We often talk about the benefits of studying an MYOB course online or how using cloud-based accounting software to telework benefits employees and employers, but we don’t often discuss the benefits of cloud computing to the environment.
A recent study commissioned by internet giant Google and carried out by Lawrence Berkley National Laboratory in the US, found that if the entire US workforce moved into cloud computing — where employees would now work from their home offices — it could save up to 87 percent of the energy used to power IT systems. That’s enough energy to power the entire city of Los Angeles for a year.
Using the Cloud Means Going Green
In fact, the Green Factor is another reason why we moved all of our training materials and content online in 2007; it meant we would no longer have the costly overheads of powering physical training centres (and adding to our carbon footprint), allowing us to deliver the same high quality training courses at a lower price.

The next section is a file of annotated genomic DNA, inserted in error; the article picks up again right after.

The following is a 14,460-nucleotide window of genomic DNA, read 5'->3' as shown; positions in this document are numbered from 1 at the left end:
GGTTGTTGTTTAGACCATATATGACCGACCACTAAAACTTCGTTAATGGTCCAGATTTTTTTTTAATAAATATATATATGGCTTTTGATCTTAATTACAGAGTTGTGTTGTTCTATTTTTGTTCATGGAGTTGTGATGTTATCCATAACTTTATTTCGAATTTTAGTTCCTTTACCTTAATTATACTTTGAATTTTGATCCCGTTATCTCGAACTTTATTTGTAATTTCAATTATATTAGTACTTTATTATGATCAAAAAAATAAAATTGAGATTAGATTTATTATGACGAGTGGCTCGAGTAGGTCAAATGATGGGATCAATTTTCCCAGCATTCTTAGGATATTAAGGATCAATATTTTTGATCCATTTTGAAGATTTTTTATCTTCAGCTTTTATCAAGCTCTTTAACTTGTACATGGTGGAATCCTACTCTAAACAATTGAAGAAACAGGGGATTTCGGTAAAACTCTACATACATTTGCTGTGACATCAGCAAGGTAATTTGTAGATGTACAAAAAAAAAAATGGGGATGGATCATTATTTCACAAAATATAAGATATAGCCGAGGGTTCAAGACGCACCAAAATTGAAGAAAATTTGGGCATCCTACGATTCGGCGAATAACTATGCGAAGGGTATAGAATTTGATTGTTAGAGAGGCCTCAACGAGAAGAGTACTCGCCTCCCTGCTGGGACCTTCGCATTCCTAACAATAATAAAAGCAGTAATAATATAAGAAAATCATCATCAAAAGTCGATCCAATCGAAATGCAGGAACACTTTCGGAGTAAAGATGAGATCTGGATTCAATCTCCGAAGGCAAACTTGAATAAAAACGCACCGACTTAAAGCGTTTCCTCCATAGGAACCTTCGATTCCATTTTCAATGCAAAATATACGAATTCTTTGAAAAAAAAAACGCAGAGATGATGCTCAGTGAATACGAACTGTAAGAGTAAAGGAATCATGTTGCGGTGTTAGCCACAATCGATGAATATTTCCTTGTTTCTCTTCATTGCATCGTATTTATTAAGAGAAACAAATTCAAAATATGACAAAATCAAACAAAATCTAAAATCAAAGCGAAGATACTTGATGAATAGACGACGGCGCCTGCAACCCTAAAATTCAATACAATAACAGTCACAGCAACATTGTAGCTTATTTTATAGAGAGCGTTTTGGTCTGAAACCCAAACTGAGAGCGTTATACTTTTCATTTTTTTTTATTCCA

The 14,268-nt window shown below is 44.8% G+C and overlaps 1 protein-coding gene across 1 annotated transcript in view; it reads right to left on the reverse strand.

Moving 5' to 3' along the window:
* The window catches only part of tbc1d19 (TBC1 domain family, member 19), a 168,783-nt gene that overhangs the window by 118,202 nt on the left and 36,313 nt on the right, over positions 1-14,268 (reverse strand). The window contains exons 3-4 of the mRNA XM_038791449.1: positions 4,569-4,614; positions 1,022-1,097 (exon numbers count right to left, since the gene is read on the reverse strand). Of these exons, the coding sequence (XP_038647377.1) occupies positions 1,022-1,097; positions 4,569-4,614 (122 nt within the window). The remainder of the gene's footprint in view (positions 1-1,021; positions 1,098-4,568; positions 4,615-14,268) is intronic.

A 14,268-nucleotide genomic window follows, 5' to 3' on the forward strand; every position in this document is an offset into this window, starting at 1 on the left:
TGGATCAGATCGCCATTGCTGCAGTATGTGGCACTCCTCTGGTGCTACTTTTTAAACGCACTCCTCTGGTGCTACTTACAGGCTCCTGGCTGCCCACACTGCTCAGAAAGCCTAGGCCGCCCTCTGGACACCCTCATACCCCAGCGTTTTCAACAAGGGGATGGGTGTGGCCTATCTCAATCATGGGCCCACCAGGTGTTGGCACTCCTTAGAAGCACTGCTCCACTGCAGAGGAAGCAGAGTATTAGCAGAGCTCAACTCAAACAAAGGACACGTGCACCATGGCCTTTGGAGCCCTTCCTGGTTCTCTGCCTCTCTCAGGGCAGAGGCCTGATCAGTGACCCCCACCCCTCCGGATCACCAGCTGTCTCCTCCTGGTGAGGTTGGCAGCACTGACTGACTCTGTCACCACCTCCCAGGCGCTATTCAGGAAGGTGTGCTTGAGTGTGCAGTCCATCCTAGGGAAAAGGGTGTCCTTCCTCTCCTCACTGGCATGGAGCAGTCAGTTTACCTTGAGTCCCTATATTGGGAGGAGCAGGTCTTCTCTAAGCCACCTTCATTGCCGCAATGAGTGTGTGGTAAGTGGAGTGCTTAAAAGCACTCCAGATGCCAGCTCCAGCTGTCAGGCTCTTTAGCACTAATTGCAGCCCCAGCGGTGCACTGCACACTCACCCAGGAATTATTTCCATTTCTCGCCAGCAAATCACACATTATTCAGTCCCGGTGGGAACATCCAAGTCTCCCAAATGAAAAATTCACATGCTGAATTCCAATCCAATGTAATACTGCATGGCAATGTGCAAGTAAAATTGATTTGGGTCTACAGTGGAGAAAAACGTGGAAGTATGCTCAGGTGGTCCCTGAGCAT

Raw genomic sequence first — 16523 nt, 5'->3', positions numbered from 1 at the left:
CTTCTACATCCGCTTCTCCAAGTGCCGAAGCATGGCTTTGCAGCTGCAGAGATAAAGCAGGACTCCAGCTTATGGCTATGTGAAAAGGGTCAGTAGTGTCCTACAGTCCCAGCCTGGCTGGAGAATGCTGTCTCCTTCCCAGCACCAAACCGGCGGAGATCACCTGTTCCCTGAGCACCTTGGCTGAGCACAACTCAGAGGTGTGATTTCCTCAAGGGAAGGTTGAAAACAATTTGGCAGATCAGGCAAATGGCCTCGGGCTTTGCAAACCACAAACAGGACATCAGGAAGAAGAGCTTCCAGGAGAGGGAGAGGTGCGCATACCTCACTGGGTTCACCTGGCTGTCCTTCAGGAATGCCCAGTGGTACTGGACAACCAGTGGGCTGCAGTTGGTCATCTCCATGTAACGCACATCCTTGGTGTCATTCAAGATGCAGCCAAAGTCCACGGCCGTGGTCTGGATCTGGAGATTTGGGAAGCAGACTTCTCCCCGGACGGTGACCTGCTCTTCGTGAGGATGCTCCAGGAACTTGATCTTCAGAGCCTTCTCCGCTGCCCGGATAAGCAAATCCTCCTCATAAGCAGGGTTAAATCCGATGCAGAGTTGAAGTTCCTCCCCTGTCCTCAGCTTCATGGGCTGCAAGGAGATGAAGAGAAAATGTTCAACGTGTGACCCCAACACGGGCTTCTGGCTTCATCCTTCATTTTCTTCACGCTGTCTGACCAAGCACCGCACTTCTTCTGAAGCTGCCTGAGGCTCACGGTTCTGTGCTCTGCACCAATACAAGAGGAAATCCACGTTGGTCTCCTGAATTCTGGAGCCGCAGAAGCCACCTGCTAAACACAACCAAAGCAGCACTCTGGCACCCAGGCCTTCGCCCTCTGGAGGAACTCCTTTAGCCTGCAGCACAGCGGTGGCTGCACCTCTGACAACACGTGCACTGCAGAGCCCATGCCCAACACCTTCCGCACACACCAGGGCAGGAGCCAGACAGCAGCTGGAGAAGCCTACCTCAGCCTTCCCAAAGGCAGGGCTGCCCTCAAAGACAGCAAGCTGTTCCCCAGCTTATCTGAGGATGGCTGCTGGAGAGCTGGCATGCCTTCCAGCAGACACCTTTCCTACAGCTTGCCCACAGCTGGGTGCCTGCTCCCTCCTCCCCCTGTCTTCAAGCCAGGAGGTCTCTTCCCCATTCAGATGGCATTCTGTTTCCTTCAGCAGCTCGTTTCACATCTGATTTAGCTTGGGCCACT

Of course, being an internet company, Google only looked at the IT energy savings to be had if every worker in the US began working from their home offices. They didn’t look at the potential knock-on effect this would have when two or more people in a household were both working from home.
The Communal Office
So while saving some 23 billion kilowatt-hours in energy is a massive feat, we wonder how much of that energy would be reinvested in individuals’ upsizing their homes or renting office spaces once working at home with the whole family became more distracting than it did productive? Perhaps, then, a chain of communal office spaces might become the next McDonalds of the digital world?
Regardless of whether it’s a saving of 23 billion kilowatt-hours of just 23 kilowatt-hours, increasing our energy efficiency and reducing our carbon footprint is always a good thing; cloud-based software and studying online goes along way to doing just that.